Hard to believe that Friday marked the 40th anniversary of Richard Nixon’s resignation speech.
I was already working at my first newspaper job at the time. I was a copy clerk at The Commercial Appeal in Memphis. I spent a good part of that evening running back and forth between the newsroom and the composing room (on the next floor), as the managing editor sent me up to have various headlines blown up to full page-width, and I brought full-sized proof of those heds back down for him to peruse.
That was how you did an eye-popping, historic headline in those days. Now, you’d just try various heds on your screen, and see immediately how they’d look on the page. Then, with the news pages still done on hot type (loud, clanking linotype machines, cutting-edge technology in the late 19th century), we had to get the hed set in the desired font by a compositor, have a high-resolution proof of it made, and have a camera shoot it at the right distance and magnification to blow it up on the page camera — a process even more tedious than that employed by David Hemmings in Antonioni’s “Blow-Up.” Then, a proof was made of that.
At least, I think that’s how we did it. It’s been so long.
I saved at least one of those proofs I brought down to the M.E. Don’t know what I did with it.
Anyway, to celebrate the milestone, I share the above weird little video with Harry Shearer playing Nixon. Here’s a description of the video:
In a new video just posted online, Harry Shearer inhabits Richard Nixon in a verbatim comedic re-creation of Nixon’s poignant last 6 minutes before he resigned the Presidency, forty years ago today.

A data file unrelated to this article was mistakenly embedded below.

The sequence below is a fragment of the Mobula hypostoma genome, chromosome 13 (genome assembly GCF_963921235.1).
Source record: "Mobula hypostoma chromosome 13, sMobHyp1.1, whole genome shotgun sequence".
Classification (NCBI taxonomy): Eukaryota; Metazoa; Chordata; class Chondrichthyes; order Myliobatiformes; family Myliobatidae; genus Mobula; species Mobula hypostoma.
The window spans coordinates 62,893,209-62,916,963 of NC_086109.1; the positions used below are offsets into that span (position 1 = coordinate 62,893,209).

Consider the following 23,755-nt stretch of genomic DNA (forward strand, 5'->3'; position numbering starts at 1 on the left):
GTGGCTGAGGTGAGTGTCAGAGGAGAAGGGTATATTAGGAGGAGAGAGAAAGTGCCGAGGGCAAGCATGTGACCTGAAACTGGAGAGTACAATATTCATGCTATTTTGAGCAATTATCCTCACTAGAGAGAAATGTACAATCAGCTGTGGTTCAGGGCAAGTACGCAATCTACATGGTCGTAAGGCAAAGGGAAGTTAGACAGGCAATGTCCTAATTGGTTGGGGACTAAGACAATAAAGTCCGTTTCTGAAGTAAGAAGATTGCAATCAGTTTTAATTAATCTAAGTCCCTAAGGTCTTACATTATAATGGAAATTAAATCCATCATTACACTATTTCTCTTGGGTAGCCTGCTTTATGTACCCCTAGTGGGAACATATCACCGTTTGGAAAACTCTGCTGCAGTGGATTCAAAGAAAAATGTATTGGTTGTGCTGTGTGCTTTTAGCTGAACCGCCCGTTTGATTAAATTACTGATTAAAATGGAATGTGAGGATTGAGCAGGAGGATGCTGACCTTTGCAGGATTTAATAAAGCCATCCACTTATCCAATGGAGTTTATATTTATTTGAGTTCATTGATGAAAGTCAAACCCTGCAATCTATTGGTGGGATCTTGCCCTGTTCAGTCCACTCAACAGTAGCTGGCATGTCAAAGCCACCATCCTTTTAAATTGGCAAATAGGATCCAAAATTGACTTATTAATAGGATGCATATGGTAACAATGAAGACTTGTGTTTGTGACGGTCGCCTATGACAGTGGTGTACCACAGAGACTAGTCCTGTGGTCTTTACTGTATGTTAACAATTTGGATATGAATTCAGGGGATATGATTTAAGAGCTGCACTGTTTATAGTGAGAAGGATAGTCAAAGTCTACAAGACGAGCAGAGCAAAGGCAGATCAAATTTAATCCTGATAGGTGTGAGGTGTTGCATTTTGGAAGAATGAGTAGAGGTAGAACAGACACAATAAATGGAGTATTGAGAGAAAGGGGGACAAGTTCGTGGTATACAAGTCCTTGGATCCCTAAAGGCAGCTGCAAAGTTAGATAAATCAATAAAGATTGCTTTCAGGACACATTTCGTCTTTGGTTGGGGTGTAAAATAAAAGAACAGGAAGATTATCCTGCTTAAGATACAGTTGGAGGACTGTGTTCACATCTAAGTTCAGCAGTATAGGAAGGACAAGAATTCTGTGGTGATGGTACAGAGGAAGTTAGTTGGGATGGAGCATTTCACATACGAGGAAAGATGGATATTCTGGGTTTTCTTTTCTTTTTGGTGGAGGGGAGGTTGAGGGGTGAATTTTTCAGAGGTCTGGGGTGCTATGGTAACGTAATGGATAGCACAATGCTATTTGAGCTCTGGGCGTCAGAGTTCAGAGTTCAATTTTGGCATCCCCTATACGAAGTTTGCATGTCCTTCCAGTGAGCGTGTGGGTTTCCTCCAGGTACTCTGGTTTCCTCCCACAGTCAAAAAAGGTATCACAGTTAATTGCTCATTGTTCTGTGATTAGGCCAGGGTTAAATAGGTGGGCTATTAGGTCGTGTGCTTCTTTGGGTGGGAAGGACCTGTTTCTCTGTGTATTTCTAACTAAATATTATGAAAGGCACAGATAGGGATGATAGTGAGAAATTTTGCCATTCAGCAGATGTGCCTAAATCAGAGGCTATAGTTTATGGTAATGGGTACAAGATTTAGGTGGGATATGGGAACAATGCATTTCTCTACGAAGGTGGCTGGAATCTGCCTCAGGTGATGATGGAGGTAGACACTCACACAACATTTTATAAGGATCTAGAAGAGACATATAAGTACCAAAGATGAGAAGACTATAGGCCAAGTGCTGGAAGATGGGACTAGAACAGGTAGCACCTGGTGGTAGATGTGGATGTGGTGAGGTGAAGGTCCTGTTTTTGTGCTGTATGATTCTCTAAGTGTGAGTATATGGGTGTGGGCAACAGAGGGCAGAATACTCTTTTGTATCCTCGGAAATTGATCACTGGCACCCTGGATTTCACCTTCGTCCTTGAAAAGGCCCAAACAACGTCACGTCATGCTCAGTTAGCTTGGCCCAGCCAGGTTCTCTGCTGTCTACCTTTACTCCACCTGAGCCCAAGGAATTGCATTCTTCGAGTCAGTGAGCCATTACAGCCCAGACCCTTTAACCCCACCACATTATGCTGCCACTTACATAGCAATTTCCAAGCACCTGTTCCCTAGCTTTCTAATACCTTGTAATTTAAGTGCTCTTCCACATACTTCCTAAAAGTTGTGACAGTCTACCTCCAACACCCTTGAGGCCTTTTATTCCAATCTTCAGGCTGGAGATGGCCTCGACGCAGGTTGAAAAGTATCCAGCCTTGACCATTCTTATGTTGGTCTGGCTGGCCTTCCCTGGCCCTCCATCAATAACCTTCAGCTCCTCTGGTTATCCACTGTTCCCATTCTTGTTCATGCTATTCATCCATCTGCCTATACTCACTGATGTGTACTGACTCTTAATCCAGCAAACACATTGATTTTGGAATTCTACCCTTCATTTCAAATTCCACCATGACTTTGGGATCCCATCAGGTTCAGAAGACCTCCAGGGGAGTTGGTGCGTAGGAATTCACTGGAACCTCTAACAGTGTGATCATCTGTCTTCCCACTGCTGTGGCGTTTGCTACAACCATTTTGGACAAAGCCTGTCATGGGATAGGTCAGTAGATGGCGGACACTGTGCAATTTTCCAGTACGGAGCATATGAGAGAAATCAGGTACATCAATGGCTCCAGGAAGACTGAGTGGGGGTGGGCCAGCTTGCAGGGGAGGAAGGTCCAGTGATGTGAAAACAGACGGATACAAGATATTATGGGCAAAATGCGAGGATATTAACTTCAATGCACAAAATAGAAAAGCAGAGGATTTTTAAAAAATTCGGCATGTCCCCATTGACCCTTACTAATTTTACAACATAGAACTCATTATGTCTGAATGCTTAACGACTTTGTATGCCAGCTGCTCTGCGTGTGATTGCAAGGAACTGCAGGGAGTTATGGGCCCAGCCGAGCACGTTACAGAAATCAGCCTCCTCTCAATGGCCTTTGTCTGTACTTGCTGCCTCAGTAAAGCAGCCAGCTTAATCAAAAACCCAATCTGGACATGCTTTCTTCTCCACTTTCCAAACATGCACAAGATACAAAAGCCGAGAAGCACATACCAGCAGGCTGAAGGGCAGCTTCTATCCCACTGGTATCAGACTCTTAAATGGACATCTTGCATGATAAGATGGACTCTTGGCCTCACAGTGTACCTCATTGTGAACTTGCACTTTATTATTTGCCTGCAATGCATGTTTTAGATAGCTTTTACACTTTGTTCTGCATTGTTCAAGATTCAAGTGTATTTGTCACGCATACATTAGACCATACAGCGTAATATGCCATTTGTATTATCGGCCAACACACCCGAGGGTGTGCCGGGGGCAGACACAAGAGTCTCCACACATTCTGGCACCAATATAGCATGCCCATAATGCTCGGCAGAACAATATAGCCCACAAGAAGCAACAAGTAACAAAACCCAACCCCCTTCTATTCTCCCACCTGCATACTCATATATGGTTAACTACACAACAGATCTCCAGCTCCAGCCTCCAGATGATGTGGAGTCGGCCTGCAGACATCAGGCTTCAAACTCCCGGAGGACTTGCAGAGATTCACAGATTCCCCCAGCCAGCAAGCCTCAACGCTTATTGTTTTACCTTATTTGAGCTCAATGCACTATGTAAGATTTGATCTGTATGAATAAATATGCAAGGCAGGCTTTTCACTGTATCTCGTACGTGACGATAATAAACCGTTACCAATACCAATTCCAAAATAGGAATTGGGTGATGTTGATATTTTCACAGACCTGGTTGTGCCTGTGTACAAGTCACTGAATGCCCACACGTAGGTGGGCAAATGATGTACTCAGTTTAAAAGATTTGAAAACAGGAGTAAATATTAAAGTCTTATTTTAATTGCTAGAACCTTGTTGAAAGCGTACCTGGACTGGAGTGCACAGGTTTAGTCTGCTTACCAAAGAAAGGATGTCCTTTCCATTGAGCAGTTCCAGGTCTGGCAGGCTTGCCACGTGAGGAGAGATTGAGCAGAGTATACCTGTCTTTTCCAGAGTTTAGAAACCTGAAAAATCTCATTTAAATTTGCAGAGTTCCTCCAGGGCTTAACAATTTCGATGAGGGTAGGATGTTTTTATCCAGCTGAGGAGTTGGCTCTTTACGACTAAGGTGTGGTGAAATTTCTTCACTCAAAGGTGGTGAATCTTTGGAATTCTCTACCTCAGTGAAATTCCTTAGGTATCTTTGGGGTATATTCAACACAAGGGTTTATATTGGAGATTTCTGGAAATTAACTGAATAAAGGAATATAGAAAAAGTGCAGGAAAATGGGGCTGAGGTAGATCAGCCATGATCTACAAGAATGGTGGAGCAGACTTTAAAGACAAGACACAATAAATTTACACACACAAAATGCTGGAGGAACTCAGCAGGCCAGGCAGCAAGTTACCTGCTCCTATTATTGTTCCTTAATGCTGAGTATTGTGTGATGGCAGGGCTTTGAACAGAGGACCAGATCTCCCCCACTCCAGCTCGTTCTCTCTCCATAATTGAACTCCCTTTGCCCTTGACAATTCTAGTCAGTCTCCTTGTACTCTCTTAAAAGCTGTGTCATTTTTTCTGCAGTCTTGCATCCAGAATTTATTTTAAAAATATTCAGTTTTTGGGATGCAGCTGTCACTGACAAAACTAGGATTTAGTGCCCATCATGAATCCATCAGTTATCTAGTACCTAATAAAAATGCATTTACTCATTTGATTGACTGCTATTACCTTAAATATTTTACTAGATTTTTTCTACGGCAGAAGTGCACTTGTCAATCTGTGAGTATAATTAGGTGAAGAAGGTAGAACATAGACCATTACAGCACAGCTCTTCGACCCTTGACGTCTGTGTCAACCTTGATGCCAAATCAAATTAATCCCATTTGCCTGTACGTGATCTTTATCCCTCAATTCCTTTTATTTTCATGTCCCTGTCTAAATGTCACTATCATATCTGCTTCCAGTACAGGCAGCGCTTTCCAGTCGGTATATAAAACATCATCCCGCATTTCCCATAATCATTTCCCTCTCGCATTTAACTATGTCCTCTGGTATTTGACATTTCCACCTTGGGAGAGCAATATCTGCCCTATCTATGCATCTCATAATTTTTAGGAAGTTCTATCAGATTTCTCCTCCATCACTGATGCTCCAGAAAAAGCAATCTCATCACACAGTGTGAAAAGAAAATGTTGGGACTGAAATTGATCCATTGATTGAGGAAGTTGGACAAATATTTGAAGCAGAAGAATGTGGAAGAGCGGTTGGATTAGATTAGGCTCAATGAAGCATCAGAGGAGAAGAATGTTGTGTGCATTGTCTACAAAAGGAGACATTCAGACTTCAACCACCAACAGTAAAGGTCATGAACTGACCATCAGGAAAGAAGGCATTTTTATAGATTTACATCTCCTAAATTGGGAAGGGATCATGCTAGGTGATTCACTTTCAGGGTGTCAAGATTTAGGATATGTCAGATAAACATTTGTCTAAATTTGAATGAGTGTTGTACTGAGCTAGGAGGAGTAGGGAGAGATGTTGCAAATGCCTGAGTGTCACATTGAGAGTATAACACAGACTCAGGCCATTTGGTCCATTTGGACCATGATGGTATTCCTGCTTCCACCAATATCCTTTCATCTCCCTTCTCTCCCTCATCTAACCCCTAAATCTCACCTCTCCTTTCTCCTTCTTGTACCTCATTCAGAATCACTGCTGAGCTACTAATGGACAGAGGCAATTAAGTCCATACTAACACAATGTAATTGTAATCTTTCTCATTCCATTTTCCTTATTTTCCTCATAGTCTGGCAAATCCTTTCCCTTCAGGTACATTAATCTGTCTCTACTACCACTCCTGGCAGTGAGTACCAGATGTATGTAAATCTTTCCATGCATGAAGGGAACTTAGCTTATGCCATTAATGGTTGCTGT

This excerpt, from Shearer‘s TV series “Nixon’s The One,” includes Nixon’s previously little known – and surprising – words to the CBS camera crew, which Shearer uncovered using advanced audio restoration techniques.
Watch the video here: https://www.youtube.com/watch?
For the rest of “Nixon’s The One,” Shearer and his co-writer Nixon historian Stanley Kutler combed through thousands of hours of the legendary Nixon audio tapes, and re-enacted word for word the best moments as if filmed by a hidden camera.
“Nixon was one of the great comic characters of the 20th century,” Shearersays. “When I first began listening to his secret tapes, the revelation to me was the crazy conversations that went on in this place on the public dime. Stanley and I aimed to be as accurate as humanly possible in the way these lines are spoken, in the intonations, in the pauses, in the way people interact. Our job was to be faithful transmitters of this incredible record of craziness.”
Stay tuned for more news on the US launch of the series in fall 2014, which aired earlier this year on Sky Arts in the UK.